The 18 Inch Chasm


Though the distance is not very great, one of the greatest chasms to traverse is the 18 inches (on average) from our heads to our hearts. Theological knowledge and acumen do not necessarily translate into a heart that is fervent with devotion to God. Although the apostle Paul was addressing the Christian’s knowledge with regard to food offered to idols in 1 Cor. 8, the principle still applies with all knowledge in the Christian life. ‘Knowledge’ puffs up, but love builds up. If anyone imagines that he knows something, he does not yet know as he ought to know.” (vv. 1b-2). Knowledge without love produces arrogance, not godly, humble followers of Jesus Christ. That is why Peter says, “…make every effort to supplement your faith with virtue, and virtue with knowledge, and knowledge with self-control, and self-control with steadfastness, and steadfastness with godliness, and godliness with brotherly affection, and brotherly affection with love.” (2 Peter 1:5-7). Knowledge and love must be married for eternity and never divorced from one another.

Do you pursue knowledge? Even that which is theological? Be sure to pursue love with as much fervor and zeal. Knowledge will give you understanding, love will make you realize how little you yet understand.

If you assert that your understanding of Scripture is superior to that of other Christians, then be sure to produce the fruits of such knowledge in your humility and faithful service to Christ and His people. After all, what do you have that you did not receive? If then you received it, why do you boast as if you did not receive it? (1 Cor. 4:7).

The people who think they have the best theology therefore ought to be the most salty and shiny Christians, don’t you think?

Indeed, we should lament the chasm that lies between our heads and our hearts, but thankfully it is not “a great gulf fixed” (Lk. 16:26). It can be traversed by God’s grace through prayer, if we would but seek it.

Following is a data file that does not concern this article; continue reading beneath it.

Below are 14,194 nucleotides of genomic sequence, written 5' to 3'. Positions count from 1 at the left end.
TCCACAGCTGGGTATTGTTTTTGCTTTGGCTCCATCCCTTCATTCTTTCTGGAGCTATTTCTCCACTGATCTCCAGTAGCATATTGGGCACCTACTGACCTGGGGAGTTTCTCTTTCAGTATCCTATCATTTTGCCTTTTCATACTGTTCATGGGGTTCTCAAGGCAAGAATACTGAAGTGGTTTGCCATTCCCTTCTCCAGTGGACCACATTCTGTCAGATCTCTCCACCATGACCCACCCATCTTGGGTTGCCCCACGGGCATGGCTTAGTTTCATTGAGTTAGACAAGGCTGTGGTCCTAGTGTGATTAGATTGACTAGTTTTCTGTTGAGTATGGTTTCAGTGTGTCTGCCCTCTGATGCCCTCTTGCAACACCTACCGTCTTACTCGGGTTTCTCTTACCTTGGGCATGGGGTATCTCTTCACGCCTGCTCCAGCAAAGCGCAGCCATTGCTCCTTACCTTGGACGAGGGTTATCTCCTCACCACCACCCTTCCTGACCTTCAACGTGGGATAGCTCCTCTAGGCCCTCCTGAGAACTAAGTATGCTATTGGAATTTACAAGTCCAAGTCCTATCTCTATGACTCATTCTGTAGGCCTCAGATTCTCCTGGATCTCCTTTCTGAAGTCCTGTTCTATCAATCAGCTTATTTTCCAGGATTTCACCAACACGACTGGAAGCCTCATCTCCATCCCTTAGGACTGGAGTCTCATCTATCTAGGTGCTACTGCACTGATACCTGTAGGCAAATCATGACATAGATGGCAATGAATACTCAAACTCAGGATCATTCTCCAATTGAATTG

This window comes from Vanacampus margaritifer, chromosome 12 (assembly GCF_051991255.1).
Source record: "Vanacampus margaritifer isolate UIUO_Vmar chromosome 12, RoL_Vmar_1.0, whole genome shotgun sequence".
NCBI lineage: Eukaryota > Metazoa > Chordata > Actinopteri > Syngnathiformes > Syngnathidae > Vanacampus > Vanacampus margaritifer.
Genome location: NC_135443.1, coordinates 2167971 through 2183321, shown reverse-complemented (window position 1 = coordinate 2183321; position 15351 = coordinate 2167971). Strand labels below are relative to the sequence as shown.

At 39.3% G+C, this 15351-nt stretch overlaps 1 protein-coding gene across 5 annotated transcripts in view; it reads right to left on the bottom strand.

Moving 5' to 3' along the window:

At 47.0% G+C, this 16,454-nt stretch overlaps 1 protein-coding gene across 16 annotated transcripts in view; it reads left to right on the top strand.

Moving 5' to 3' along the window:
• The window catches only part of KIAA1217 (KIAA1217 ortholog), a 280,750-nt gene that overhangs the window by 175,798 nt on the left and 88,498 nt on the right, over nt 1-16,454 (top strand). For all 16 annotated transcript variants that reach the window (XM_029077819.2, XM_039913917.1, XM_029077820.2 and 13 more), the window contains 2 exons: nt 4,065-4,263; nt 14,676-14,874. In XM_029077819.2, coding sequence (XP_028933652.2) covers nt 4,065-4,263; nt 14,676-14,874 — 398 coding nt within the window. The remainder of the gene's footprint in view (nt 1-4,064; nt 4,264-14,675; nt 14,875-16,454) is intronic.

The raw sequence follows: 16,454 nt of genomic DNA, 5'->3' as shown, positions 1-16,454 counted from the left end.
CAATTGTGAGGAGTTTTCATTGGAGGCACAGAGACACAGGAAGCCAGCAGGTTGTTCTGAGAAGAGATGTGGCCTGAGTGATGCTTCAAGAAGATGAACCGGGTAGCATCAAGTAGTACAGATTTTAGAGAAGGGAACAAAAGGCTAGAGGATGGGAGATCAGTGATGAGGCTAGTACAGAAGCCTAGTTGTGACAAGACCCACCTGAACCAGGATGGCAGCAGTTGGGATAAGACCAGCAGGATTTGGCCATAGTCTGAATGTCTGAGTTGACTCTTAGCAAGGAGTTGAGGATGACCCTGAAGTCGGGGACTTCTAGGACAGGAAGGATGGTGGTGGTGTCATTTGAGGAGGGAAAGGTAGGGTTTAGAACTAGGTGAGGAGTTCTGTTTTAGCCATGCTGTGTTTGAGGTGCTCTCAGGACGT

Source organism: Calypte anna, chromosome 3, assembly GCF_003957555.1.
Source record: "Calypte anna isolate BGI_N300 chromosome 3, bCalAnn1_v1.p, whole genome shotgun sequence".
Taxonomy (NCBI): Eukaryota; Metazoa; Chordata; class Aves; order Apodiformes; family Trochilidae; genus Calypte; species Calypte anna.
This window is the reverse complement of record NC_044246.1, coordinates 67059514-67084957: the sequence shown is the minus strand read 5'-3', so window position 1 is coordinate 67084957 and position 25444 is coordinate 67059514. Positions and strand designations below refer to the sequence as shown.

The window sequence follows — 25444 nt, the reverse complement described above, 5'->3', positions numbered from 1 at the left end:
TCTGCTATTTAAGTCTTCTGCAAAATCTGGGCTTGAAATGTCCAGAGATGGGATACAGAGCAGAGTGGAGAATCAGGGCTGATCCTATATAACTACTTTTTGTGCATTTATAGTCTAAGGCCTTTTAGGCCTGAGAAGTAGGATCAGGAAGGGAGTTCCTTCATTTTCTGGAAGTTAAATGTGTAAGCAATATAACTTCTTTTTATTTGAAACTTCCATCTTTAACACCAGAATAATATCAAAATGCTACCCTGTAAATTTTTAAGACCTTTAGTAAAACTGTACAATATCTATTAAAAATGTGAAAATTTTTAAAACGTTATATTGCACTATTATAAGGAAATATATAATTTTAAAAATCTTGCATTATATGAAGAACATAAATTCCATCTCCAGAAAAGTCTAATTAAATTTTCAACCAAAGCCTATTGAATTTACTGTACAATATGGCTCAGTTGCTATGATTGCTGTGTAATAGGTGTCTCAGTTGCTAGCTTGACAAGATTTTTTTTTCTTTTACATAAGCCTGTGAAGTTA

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About C. M. Granger

I'm a firm believer in God's sovereignty, man's responsibility, and a gracious orthodoxy. I love the Puritans and the Reformers, but I don't believe our understanding of theology reached it's zenith in the 16th and 17th centuries. I love the Reformed Creeds and Confessions, but I'm not a strict confessionalist. I'm Reformed in my soteriology (I'm a moderate Calvinist), but not in the historical sense of the term (I'm a Baptist). Some of my favorite theologians/commentators are Kevin Vanhoozer, John Frame, D.A. Carson, Thomas Schreiner, Andreas Kostenberger, Peter O'Brien, David Peterson, Douglas Moo, and GK Beale. The list of dead theologians/commentators would be too long to list here. I think it's important to read widely, to read primary sources for yourself, and to accurately represent the positions of those whom you oppose. I believe it's imperative to have a proper balance between systematic and bibilical theology. I try to never make a round verse fit into the square hole of a theological system.
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